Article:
One mask is better than none. Does that mean two is better than one? So far, some data suggests that may be the case. Now, data from a new study published in JAMA Internal Medicine adds at least some more support for the notion that the type of mask worn and the number of masks may affect filtration efficiency. The authors of the new study sought to compare the efficacy of cloth versus surgical masks worn alone, in tandem, or doubled.
Specifically, the researchers evaluated the fitted filtration efficiency (FFE) of various configurations in a testing chamber. FFE was defined as the proportion of particles that ended up behind a mask compared to the proportion of particles that ended up outside the mask.
The researchers found the surgical masks (also referred to as "medical procedure" masks) were better at filtering particles out than cloth masks. Additionally, two masks provided better filtration, but in the case of cloth masks, significantly reduced breathability was noted. Interestingly, when the two types of masks were combined, one on top of the other (i.e. in tandem), it appears to matter which of the masks is worn on top. A medical procedure mask worn over a cloth mask appeared to offer little advantage over wearing just the medical procedure mask alone. On the other hand, a medical procedure mask worn under a cloth mask was found to offer marked improvement over a cloth mask alone.
This was a creative study that attempted to provide quantitative information regarding masking efficacy. The problem is that it is difficult to say whether the results are clinically relevant. For example, if a single mask filters approximately 40 percent of particles compared to double masking (which might filter 60-70 percent of particles), do either or both of these configurations provide enough of a barrier to prevent SARS-CoV-2 infection? If so, under what circumstances; indoor versus outdoor; good ventilation versus poor ventilation; brief versus prolonged exposures? This study did not provide granular details that allow us to draw any related conclusions. Asking people to wear two masks is not entirely "free." There is some degree of mask fatigue. So, unless there is slam dunk evidence to suggest that two masks genuinely keep people safer from infection, which this study does not robustly provide, it could be that recommending that people routinely wear two masks in all but the most high-risk circumstances, might not be worth the public health "clout."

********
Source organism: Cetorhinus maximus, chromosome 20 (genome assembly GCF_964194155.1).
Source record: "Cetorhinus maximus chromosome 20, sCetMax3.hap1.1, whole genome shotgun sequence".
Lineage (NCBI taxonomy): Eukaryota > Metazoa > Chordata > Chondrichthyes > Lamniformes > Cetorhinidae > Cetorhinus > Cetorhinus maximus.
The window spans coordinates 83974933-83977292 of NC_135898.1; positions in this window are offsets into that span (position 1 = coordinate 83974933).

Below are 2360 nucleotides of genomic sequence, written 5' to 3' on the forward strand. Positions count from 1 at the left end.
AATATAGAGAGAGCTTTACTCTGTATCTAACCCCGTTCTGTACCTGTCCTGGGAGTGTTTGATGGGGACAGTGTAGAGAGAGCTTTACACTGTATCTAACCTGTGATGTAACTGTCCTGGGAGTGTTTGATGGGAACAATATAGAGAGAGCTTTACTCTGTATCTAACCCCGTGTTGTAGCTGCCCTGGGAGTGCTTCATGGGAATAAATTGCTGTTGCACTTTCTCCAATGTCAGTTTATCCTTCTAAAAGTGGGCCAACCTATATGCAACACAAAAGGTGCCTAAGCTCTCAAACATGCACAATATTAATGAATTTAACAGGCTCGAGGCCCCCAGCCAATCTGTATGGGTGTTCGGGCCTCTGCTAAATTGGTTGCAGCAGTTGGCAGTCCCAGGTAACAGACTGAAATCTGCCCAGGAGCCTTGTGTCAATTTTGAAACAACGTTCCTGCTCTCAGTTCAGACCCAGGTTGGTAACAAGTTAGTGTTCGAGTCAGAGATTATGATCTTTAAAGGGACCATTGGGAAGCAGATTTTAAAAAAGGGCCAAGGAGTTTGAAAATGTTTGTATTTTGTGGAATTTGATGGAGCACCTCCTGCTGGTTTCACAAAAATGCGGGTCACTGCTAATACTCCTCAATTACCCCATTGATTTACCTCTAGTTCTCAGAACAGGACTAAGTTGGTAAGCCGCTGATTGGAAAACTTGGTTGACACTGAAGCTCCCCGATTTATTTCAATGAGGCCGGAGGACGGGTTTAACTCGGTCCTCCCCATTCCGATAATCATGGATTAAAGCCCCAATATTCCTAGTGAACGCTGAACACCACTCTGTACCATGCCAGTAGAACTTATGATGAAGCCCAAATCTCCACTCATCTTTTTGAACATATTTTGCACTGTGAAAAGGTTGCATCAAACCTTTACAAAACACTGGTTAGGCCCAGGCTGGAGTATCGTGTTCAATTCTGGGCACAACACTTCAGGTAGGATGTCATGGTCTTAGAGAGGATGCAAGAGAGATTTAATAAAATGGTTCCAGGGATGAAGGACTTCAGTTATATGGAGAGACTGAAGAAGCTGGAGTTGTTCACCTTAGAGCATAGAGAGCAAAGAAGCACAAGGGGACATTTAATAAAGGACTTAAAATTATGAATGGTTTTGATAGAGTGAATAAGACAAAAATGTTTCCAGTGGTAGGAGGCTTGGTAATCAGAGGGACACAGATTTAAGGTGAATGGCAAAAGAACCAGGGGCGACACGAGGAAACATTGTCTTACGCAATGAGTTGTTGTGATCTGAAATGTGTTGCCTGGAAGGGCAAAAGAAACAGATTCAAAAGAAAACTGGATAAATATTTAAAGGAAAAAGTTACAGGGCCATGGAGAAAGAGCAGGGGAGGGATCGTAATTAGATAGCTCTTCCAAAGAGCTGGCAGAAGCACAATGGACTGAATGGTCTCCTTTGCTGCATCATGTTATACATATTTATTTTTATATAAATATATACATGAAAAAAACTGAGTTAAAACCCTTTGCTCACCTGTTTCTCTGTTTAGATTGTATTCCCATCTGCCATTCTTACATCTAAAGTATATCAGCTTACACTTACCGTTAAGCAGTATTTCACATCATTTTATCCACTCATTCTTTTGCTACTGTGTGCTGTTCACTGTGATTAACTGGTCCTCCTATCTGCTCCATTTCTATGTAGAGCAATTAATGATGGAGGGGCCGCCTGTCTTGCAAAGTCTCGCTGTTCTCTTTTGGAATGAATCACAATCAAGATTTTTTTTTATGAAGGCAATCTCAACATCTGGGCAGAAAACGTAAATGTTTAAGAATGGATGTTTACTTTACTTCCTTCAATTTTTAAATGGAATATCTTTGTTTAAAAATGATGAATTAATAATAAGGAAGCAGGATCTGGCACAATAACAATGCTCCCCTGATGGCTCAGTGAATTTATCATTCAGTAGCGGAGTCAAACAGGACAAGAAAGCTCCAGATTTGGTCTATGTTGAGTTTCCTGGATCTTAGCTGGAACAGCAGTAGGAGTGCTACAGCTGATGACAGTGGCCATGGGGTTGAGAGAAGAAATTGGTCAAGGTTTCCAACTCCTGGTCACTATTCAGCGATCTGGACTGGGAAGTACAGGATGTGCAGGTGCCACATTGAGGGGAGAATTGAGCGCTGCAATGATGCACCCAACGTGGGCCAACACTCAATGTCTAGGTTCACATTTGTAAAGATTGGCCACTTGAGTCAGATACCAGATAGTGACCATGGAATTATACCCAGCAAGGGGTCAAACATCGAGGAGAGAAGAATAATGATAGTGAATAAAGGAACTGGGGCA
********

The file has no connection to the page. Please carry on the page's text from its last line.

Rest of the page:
We have known since data from the various vaccine trials were released that very few people would develop severe covid-19 illnesses but that some people would still become infected with asymptomatic or mild cases of SARS-CoV-2, despite vaccination. The question was: just how effective are the vaccines in preventing all infection. This was not measured in any of the major trials, as it would have required serial testing of tens of thousands of test subjects for weeks and months.
A few months into the vaccination campaign, we can take a look at the numbers (as of April 13th, according to the US Centers for Disease Control and Prevention's). Data on "breakthrough infections," (i.e. individuals who tested positive for SARS-CoV-2 after completing a vaccination regimen), are accumulating. Here are the facts:
- At least 75 million individuals in the United States have been fully vaccinated.
- There have been 5,814 reported cases of breakthrough infections.
- 2,622 (45 percent) were age 60 or older.
- 3,752 (65 percent) were female.
- 1,695 (29 percent) were asymptomatic cases. These cases were picked up in situations such as required testing prior to elective medical procedures or other required testing.
- 396 (7 percent) were hospitalized and 74 (1.3 percent) died (note: individuals hospitalized for reasons other than covid-19 were still counted as breakthrough cases if they were fully vaccinated and later tested positive; around 12 percent of the "covid-19" deaths were actually considered not related to covid-19. However, out of caution, those numbers were included in the statistics).
What is the takeaway? First, it is important to know that the vaccines are not 100 percent effective; breakthrough cases were always seen as a likely scenario. What is less certain, however, is how accurate these numbers are in reflecting larger trends, as these data are reliant on voluntary reporting from state health departments, and without serial universal screening, asymptomatic breakthrough cases are especially likely to be undercounted. This means that the number of asymptomatic or mild cases is likely far higher. That's actually "ok" in a sense. If the vaccines mean that people who get infected with SARS-CoV-2 do not even notice it, we can assume that the vaccines are doing their job—which is to keep people from experiencing substantial illness, disability, or death. On the other hand, a higher number of breakthrough infections also begs the frequently asked question: are vaccinated people with breakthrough infections contagious? That remains unknown. This major unknown is why the CDC has maintained guidance that essentially says that vaccinated people can get together with relatively few restrictions, while vaccinated and unvaccinated persons still need to be more careful.
For its part, the CDC continues to emphasize that the vaccines are still largely effective and that everyone who is eligible should get vaccinated at their earliest opportunity. Because breakthrough cases can happen, it is also important to maintain physical distancing and masking policies, especially around unvaccinated and incompletely vaccinated individuals, until the data supports a universal relaxation in protective measures. The Centers for Disease Control and Prevention